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Akilah R. Carter-Francique

The purpose of this article is to encourage administrators, faculty, and staff to foster a sense of belonging for students of color in kinesiology and affiliated academic units at institutions of higher education. Kinesiology is vast and has a range of corresponding workforce careers; however, despite equity, diversity, and inclusion efforts, people of color still lag behind in representation. Acknowledging the current social and legislative climate that seeks to dismantle equity, diversity, and inclusion efforts, the American Kinesiology Association as a leadership-driven membership has the opportunity to further its stance and governance through amplifying the sense of belonging as a social justice practice. Fostering a holistic sense of belonging for students of color beyond the conventional classroom can promote successful student outcomes with increased academic engagement and use of support services, increased personal self-concept and mental health and wellness, and an overall satisfaction with the college experience.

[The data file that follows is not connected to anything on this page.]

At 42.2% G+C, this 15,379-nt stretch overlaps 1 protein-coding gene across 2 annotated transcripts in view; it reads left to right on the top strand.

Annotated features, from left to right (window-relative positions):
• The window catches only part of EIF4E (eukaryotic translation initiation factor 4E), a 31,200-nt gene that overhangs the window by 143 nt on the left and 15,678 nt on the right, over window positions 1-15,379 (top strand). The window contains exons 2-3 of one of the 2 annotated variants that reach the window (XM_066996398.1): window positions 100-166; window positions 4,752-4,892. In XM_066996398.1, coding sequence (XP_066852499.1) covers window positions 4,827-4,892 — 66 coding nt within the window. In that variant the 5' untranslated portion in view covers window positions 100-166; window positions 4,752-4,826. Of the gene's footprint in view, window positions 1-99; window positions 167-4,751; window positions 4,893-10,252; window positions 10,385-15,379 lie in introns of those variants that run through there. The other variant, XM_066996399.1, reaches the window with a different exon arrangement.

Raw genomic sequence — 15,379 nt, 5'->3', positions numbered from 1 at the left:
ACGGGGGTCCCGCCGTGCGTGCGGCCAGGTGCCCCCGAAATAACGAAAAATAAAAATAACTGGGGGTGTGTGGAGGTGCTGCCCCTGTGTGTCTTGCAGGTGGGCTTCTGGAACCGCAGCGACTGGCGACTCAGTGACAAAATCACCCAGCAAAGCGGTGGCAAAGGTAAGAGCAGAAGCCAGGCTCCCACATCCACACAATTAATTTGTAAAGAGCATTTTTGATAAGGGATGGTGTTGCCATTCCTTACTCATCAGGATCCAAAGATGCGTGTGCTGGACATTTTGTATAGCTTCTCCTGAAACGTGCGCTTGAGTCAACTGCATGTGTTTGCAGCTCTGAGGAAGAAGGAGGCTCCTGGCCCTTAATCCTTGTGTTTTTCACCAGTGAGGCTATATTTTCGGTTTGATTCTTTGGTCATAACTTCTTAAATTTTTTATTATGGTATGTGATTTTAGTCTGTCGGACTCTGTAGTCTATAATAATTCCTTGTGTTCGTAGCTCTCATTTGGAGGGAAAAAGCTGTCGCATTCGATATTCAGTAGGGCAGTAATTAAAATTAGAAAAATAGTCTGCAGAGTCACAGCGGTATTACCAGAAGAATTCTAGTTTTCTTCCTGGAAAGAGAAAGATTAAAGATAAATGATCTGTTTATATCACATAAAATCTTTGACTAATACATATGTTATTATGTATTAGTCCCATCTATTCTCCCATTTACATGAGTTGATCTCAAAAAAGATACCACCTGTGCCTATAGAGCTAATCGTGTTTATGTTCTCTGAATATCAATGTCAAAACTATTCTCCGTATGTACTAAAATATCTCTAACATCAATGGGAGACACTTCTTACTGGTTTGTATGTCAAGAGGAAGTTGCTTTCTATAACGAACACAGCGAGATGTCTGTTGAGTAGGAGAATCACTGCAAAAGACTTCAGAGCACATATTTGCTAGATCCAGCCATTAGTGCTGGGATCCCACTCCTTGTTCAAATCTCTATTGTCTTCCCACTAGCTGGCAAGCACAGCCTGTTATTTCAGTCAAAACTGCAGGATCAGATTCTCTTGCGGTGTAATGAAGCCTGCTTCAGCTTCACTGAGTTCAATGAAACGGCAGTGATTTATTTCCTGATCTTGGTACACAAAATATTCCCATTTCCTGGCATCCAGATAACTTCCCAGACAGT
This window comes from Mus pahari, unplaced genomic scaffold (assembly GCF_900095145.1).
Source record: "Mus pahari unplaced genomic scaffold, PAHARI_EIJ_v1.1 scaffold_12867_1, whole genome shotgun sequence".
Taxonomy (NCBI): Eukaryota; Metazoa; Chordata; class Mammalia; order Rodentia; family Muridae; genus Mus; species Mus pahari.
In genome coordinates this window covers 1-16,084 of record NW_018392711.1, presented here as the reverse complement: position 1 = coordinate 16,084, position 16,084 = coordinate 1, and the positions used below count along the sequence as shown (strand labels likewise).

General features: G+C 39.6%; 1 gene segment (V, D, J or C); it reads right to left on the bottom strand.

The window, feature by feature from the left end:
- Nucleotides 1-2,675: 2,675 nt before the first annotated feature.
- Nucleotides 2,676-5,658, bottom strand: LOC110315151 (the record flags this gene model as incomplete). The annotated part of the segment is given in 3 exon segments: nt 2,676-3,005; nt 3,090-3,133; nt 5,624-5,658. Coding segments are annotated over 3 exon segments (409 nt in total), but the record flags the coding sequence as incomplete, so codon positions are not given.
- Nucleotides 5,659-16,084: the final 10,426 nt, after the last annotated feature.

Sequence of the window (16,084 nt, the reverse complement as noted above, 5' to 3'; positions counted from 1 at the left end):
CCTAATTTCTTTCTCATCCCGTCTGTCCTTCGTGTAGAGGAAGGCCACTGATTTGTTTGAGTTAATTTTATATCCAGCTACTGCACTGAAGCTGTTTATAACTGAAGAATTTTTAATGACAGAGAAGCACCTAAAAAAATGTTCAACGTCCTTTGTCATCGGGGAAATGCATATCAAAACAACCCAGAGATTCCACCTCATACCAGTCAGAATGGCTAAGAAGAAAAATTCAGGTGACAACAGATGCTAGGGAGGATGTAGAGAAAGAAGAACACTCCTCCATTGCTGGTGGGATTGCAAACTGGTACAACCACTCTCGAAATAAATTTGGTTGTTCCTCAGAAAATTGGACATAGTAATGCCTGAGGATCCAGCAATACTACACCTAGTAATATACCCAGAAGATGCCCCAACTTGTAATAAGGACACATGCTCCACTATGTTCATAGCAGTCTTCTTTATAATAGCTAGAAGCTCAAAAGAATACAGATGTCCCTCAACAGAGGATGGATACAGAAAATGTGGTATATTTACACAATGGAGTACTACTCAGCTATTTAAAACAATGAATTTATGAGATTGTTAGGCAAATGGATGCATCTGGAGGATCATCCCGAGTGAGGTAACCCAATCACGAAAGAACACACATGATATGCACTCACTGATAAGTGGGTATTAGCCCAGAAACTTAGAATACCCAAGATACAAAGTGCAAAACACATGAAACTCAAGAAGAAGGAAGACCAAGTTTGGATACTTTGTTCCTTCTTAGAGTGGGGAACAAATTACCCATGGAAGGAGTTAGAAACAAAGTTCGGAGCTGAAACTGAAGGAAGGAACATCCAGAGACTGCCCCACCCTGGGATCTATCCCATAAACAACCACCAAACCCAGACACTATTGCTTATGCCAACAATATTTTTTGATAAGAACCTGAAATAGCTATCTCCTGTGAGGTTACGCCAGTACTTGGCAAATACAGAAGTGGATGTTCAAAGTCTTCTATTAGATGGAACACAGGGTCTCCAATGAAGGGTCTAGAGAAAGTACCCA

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Ketra L. Armstrong